Many have talked about it ... some have shouted about it ... but few have actually gone through the procedure.
Megan Carpentier, executive editor of the progressive news site The Raw Story, decided to undergo a "completely unnecessary transvaginal ultrasound" to document the experience, which is the center of so much controversy. Last month, a hotly debated measure to require Idaho women to undergo an ultrasound before an abortion spurred emotional demonstrations from both sides of the issue and eventually died when a Republican House Committee decided not to consider the bill. The measure's supporters have already said that they hope to revisit the bill during the 2013 Idaho legislative session.
"It was vigorously uncomfortable," Carpentier wrote. "Because the technician has to press the wand directly against the areas she wants to get an image of - your uterus, Fallopian tubes and ovaries - so there's more movement and more direct contact with pressure-sensitive areas of your body."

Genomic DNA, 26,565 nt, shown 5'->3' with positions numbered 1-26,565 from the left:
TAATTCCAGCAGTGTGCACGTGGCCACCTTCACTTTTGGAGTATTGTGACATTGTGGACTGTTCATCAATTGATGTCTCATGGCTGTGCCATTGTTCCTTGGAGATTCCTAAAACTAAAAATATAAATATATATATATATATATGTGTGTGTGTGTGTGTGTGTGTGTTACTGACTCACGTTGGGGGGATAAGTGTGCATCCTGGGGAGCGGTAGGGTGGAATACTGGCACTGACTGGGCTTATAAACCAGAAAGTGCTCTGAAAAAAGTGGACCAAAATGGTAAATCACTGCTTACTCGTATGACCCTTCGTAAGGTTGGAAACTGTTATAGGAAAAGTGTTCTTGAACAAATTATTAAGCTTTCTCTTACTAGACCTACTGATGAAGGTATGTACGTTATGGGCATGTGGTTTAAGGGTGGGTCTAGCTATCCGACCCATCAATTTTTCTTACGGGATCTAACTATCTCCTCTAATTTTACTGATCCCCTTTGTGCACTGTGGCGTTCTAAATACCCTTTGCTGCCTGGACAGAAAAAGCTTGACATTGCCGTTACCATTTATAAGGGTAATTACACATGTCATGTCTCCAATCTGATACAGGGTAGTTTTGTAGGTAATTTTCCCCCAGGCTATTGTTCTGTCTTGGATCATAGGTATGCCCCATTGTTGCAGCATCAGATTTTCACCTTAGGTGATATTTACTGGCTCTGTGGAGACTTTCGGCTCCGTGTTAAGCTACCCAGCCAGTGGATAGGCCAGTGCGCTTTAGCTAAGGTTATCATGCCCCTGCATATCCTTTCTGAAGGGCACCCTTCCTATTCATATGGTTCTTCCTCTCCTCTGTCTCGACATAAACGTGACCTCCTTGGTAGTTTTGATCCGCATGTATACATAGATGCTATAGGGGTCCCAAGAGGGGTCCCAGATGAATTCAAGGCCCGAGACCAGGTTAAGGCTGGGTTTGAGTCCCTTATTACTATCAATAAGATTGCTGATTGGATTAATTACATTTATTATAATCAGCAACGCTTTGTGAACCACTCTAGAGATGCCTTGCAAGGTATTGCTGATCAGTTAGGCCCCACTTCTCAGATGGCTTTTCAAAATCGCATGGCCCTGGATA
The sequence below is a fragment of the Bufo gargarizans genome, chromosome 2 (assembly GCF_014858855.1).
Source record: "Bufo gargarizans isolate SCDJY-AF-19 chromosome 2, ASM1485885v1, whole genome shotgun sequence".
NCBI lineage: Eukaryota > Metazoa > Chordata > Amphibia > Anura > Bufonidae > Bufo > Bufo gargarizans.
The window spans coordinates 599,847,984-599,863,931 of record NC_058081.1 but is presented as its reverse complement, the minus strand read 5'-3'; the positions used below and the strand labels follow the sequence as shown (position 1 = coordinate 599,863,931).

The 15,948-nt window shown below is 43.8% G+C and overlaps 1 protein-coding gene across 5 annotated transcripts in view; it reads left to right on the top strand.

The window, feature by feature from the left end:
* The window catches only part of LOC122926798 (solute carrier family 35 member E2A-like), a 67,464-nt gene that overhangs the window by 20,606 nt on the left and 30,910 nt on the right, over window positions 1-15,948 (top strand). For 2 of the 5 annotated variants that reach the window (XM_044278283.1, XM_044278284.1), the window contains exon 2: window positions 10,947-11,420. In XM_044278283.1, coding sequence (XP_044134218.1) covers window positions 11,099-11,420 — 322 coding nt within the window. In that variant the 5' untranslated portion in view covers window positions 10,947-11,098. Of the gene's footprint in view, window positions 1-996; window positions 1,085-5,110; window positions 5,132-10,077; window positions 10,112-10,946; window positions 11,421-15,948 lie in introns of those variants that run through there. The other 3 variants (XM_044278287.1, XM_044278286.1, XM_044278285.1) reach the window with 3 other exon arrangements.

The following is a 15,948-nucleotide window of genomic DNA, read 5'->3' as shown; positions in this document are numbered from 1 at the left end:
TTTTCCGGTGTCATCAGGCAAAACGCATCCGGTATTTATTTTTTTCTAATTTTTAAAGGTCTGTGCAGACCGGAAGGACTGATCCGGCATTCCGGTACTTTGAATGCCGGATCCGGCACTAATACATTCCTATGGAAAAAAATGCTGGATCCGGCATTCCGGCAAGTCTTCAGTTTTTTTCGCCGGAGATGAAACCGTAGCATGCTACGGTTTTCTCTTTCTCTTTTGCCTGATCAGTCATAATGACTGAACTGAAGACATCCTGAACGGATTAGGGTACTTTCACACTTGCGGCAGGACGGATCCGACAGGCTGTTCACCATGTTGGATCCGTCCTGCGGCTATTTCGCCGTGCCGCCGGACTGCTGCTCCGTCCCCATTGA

Here's a bit more of what Carpentier wrote:
"You're also not lying flat on your back to facilitate access to the upper reaches of your vagina; and you're being penetrated with a longer, rigid object than is used in a regular pelvic exam. In my case, as the technician explained after, my uterus is "high," or tilted toward my abdomen, so she had to tilt the wand accordingly—and because it was so uncomfortable, she halted the exam before fully exploring my Fallopian tubes or ovaries. If I had been pregnant (which I knew I was not), the exam might have lasted longer as she looked to rule out an ectopic pregnancy and locate the minuscule gestational sac.
It was not, however, like being raped, despite all the furor-generating headlines and "Doonesbury" cartoons that were printed. It was uncomfortable to the point of being painful, emotionally triggering (and undoubtedly is moreso for victims of rape or incest or any woman in the midst of an already-emotional experience) and something that no government should force its citizens to undergo to make a political point. But it wasn't like being raped—and using language like that not only minimizes rape for its survivors but makes them and other women more frightened of the procedure, which has significant and important medical uses."